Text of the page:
Only going to one mining investment show? Make it this one. PDAC International Convention, Trade Show & Investors Exchange is the world’s leading Convention for people, companies and organizations in, or connected with, mineral exploration.
The four-day annual Convention held in Toronto, Canada, has grown in size, stature and influence since it began in 1932 and today is the event of choice for the world’s mineral industry. In addition to meeting over 1,000 exhibitors, 25,122 attendees from over 100 countries, it allows you the opportunity to attend technical sessions, short courses as well as social and networking events.
For more information on PDAC, or to register, please visit the PDAC website.
Dentons Sponsored Events:
Your place ore mine?
Join Dentons for our annual cocktail reception during PDAC.
Come catch up with fellow stakeholders in the mining industry over an enjoyable evening of Hors d’oeuvre, drinks and networking.
We look forward to seeing you!
Date & Time
March 2, 2015
4:00 PM – 7:00 PM
InterContinental Toronto Centre
225 Front Street West
(Connected to the Metro Toronto Convention Centre)
Dentons is proud to support the Women in Mining – International Networking Reception
Take advantage of a global networking opportunity at the 8th annual Women in Mining International Reception hosted by Women in Mining Canada, designed to bring together industry leaders, academia, employers, students and job seekers from around the world. Here, you can connect with the people and personalities who comprise this dynamic industry and celebrate the global contributions that women have made to this vibrant industry – this reception is full of the energy that will fuel your PDAC experience. Afternoon appetizers and refreshments will be served.
Visit Women in Mining (WIM) Canada on the Trade Show floor at Booth 913, pre-and post-reception.
Become a member, learn how to become involved through volunteering or participating on committees, catch up with old friends and grow your network.
WIM Canada is a national not-for-profit organization formed in 2009 and focused on advancing the interests of women in the minerals exploration and mining sector.
For more details please contact: firstname.lastname@example.org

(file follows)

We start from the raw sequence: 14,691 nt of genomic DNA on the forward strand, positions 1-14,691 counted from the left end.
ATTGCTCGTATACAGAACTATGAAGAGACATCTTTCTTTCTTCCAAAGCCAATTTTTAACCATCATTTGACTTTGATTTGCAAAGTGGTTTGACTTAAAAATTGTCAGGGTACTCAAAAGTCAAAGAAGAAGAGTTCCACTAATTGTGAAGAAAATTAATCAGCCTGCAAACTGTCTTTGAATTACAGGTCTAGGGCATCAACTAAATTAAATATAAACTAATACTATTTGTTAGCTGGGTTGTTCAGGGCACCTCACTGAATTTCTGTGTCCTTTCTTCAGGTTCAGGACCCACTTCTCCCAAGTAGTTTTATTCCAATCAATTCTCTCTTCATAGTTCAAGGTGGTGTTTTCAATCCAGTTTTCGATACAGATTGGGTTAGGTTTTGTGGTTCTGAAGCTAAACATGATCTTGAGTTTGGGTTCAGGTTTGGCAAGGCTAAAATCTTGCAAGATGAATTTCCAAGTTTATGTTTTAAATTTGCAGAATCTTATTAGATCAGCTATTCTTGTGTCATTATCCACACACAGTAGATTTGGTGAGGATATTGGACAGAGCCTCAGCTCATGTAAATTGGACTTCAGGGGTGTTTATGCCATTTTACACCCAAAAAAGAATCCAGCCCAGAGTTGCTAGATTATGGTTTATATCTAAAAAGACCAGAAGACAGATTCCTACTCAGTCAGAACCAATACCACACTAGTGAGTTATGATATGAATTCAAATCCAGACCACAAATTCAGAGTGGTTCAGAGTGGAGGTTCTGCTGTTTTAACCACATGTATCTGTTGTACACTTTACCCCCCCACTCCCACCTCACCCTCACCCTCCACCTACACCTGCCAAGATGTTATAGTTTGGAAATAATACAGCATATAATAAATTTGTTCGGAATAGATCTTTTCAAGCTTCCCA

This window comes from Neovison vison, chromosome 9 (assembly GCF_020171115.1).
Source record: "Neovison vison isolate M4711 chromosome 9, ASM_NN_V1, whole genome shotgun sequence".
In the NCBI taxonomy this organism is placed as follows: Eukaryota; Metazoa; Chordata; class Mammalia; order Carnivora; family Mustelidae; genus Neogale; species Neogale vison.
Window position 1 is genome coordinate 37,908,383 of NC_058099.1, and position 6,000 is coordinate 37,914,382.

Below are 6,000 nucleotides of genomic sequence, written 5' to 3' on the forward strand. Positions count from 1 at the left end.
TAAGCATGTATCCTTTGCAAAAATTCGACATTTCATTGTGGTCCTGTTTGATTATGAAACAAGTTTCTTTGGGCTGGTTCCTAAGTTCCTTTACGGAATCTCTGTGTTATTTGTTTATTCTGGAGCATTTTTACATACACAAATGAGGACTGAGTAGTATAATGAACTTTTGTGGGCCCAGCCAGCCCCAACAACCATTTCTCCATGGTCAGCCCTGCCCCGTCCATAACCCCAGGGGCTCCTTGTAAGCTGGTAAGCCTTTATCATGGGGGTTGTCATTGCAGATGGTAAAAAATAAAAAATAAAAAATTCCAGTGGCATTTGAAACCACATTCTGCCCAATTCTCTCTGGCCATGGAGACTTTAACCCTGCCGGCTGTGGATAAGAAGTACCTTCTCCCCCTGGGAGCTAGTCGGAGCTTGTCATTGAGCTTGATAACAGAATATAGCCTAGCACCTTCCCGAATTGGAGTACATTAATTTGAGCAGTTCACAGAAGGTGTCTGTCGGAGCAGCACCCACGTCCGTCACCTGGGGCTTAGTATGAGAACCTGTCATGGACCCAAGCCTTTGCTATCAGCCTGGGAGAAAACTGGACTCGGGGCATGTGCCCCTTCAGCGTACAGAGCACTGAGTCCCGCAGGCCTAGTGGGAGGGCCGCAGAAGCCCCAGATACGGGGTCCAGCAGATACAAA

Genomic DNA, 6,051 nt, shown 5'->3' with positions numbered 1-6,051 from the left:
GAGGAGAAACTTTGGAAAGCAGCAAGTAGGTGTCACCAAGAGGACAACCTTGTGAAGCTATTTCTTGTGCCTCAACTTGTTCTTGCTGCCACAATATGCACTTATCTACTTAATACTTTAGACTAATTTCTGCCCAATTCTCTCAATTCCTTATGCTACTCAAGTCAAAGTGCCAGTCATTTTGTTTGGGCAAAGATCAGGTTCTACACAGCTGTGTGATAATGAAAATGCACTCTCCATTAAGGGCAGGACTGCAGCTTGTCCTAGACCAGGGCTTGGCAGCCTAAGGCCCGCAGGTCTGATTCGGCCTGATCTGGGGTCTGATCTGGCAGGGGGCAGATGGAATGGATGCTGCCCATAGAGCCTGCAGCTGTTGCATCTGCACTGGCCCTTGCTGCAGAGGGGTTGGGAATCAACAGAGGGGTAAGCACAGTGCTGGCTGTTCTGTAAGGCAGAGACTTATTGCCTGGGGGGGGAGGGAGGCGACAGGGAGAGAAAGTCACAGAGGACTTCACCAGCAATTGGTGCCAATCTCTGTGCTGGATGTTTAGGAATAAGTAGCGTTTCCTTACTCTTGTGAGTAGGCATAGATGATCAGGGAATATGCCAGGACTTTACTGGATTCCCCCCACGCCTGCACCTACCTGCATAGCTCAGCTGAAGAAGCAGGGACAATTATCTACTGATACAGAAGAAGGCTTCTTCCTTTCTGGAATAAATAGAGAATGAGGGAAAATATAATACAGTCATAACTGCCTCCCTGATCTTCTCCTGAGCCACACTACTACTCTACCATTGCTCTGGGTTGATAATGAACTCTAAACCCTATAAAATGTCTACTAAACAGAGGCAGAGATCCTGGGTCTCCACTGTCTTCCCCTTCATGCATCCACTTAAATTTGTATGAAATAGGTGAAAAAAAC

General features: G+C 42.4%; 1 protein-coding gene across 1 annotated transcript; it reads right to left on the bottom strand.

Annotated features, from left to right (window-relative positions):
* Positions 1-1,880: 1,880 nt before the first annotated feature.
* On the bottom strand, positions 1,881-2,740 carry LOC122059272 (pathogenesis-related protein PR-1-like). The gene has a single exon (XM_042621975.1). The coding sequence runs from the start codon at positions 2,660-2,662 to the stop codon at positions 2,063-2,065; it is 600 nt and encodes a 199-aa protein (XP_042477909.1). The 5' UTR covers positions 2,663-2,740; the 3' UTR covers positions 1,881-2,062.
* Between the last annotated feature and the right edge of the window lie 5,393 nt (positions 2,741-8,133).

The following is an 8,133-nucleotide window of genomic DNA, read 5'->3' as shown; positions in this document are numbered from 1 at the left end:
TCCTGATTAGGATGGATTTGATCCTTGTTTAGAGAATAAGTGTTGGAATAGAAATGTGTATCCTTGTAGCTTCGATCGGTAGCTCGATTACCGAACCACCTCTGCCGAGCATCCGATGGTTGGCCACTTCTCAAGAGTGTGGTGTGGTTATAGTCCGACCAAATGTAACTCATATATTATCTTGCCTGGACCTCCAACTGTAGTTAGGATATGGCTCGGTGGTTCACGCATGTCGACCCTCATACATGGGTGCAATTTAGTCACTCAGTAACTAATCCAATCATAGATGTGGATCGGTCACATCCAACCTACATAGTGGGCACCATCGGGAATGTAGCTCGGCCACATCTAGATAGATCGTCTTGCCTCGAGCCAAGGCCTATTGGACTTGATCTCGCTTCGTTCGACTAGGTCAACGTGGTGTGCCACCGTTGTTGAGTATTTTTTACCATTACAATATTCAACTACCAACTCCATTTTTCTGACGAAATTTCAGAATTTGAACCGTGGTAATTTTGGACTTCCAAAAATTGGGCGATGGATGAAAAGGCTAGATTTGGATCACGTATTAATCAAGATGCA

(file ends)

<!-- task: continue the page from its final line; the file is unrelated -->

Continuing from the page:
Date & Time
March 3, 2015
3:00 PM – 5:00 PM
Metro Toronto Convention Centre
Room 105, North Building
For more information on Dentons’ involvement at PDAC or to attend an event, please contact Kylie Panciuk.
Important Changes to Offerings to Existing Security Holders and Rights Offerings and their Impact on the Mining Sector in Canada
Two important developments were announced today that affect how Canadian reporting issuers can raise capital from their existing security holders:
- The Ontario Securities Commission (“OSC”) announced the introduction of a new prospectus exemption for offerings to existing security holders, similar to what is offered in other Canadian jurisdictions (the “New Exemption”).
- The Canadian Securities Administrators (“CSA”) published for comment a proposal to make significant changes to the regime governing rights offerings (the “Proposed Changes”).
What is a rights offering?
A rights offering is an offering of securities to an issuer’s existing security holders to buy new securities at a specified price. In Canada, this activity requires the issuer to provide a prospectus or establish that it has an exemption from the prospectus requirements.
What is the existing regime in Canada for rights offerings?
In Canada, rights offering can either be carried out under a prospectus or under a rights offering circular. In either case, a review of the offering document by the relevant securities commission(s) has been required. Rights offerings must also be left open for participation by existing shareholders for a period of at least 21 days. Research by the CSA indicates that the average length of time to complete a rights offering is 85 days. This has discouraged some issuers from pursuing rights offerings.
What changes have been made?
The New Exemption will be available in Ontario to permit offerings to existing security holders. It includes investment limits (of $15,000 per purchaser, unless suitability advice is obtained) and securities issued will have a four-month hold period.
At the same time, the CSA has proposed a new streamlined process for more traditional rights offerings. An important feature of both the new exemption and the CSA proposal is that offerings can proceed without securities regulatory review, although stock exchange approvals will continue to be required.
How will this affect the mining sector?